• Enabling high write-offs and aged receivables.
  • Neglecting client relationships, sales, and next year’s revenue.

Your metrics may indicate attorneys are busy while the firm struggles with profitability, growth, and sustainability. Real priorities need measurement.

Can Metrics Lull You into Complacency?

Hitting targets feels good, but metrics may disguise issues needing attention. Here are examples of how metrics can provide a false sense of security:

  1. High billable hours this month, but profitability and realization rates are down – inefficient work is being rewarded.
  2. Attorneys recording more hours, but collections are down.
  3. Increasing matters opened but declining new clients – more work from existing clients doesn’t fuel growth.
  4. High client satisfaction scores but poor retention – unhappy clients slip away silently.
  5. Strong recent monthly collections, aging accounts receivable growing – danger ahead.

The wrong metrics or lack of nuance in your data can mask looming threats like profitability gaps, ineffective business development activities, emerging client issues, and cash flow problems. Firms pat themselves on the back while standing on thin ice.

Good metrics should instigate probing questions, not just pats on the back. If your KPIs feel like the whole story, look deeper.

Getting Real: Design Metrics that Reveal, Not Conceal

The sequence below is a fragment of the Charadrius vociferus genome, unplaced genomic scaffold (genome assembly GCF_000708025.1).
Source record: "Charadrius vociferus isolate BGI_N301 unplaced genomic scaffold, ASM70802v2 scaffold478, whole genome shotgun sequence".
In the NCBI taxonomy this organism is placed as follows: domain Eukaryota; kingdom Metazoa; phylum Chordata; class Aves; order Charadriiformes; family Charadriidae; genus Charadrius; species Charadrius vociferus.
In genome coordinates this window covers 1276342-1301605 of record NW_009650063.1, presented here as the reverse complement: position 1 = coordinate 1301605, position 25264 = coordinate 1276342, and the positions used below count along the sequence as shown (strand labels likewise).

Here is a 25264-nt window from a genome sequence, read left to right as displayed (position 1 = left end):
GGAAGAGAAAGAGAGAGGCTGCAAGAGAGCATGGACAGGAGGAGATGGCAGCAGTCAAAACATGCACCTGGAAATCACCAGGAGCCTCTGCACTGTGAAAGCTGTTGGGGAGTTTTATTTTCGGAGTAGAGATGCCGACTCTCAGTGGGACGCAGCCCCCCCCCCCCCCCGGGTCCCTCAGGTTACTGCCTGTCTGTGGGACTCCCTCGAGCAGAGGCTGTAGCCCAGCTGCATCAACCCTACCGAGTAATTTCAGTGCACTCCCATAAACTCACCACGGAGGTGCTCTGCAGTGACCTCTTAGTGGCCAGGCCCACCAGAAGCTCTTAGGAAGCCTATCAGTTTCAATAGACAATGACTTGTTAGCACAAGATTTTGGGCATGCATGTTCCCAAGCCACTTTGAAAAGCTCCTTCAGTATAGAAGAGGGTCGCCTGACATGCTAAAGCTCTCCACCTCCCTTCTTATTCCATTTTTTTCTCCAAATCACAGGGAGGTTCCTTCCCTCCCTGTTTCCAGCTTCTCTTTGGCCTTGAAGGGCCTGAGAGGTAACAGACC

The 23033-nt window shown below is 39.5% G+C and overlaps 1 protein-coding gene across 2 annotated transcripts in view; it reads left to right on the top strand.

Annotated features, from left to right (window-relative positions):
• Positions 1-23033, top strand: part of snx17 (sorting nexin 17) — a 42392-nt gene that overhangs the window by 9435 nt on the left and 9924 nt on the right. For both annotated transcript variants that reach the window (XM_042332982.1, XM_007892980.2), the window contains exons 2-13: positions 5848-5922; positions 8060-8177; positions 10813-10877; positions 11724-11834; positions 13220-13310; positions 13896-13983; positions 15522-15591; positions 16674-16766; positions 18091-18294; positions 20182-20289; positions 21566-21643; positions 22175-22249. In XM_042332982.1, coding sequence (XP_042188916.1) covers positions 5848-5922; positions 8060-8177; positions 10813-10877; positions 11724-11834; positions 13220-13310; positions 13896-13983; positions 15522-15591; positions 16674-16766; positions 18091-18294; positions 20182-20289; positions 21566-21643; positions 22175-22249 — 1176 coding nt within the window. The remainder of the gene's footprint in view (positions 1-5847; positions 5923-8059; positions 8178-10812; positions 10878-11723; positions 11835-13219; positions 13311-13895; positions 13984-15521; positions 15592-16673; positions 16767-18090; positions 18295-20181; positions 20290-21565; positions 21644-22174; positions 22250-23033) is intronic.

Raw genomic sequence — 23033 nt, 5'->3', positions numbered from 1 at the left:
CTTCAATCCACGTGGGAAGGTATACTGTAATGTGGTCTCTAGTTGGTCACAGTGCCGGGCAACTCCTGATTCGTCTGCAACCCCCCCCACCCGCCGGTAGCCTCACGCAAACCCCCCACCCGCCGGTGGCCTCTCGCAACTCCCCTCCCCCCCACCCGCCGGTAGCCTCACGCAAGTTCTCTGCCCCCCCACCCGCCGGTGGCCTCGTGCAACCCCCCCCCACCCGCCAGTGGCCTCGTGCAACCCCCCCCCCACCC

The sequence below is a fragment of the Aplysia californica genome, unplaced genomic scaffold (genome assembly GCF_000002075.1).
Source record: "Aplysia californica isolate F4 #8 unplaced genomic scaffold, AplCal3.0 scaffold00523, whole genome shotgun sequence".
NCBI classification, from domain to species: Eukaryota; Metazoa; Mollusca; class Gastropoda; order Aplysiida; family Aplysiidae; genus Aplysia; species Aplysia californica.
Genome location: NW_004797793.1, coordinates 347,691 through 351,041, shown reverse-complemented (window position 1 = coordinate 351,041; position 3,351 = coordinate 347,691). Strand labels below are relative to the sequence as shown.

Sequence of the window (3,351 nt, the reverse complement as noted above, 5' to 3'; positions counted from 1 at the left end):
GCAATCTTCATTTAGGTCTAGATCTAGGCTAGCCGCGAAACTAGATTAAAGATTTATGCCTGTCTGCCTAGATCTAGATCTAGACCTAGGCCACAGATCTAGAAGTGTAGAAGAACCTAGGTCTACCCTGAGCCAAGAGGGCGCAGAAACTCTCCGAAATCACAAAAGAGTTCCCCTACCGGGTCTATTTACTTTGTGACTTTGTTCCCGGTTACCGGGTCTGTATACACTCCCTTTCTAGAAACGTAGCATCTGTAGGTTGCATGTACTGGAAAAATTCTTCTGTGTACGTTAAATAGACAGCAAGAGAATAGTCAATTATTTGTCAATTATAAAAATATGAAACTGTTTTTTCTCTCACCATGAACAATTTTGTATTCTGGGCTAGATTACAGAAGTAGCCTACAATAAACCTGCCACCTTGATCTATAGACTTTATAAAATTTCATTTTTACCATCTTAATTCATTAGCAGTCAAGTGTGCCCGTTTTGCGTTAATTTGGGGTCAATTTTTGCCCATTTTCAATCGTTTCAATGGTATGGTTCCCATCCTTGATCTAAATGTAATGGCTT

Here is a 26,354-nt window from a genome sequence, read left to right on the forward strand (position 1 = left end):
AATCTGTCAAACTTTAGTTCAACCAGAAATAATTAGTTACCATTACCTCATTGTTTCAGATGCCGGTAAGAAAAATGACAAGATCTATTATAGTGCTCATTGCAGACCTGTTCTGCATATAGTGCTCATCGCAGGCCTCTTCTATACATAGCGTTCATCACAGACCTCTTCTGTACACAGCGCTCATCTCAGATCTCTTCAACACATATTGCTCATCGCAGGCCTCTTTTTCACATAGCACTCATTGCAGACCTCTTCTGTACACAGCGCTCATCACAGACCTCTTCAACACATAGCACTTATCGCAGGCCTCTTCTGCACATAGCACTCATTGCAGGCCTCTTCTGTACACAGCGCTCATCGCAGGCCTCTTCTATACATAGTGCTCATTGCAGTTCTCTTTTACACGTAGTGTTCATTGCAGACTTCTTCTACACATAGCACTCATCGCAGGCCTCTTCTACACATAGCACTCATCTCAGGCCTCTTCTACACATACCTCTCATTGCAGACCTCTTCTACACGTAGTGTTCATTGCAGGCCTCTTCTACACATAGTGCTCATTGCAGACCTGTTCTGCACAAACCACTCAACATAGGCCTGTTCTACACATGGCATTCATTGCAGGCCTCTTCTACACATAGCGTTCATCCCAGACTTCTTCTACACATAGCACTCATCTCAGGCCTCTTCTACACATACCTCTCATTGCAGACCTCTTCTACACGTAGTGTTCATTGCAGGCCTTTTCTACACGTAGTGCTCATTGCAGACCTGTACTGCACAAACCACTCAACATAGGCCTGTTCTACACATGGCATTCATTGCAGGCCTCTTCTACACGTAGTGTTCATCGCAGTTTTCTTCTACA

How can firms create an accurate picture with metrics? The keys are relevancy, rigor, and transparency:

  • Ensure metrics tie directly to strategic and financial priorities. Ignore vanity metrics that don’t drive performance.
  • Set specific, demanding, and realistic goals based on firm-specific data and capacity, not industry averages.
  • Calculate metrics the same way each time, based on accurate data with clear definitions. No fudging the math.
  • Assign metrics ownership to practice leaders responsible for performance. Metrics should illuminate their work, not the finance team’s.
  • Use rolling periods to identify trends, not just point-in-time data.
  • Review metrics in an open forum, allowing debate and discussion to enrich insights.
  • Share examples where metrics failed to highlight issues to encourage healthy skepticism, not blind trust.

Well-designed and honestly appraised metrics won’t tell firms what they want to hear; they’ll reveal what they need to know. The numbers don’t lie. However, firms must be willing to face inconvenient truths and take action if KPIs illuminate areas requiring improvement.

Beware of vanity metrics that merely make your firm feel good without providing actionable insights. Thoughtfully developed and correctly analyzed performance indicators help firms know where they truly stand and point the way forward. Your KPIs should lead and challenge you, not provide comfort through ignorance. Refusing to sugarcoat the situation keeps firms focused on actual progress, not just optics. With clear eyes, mid-size firms can use metrics to steer toward their strategic goals.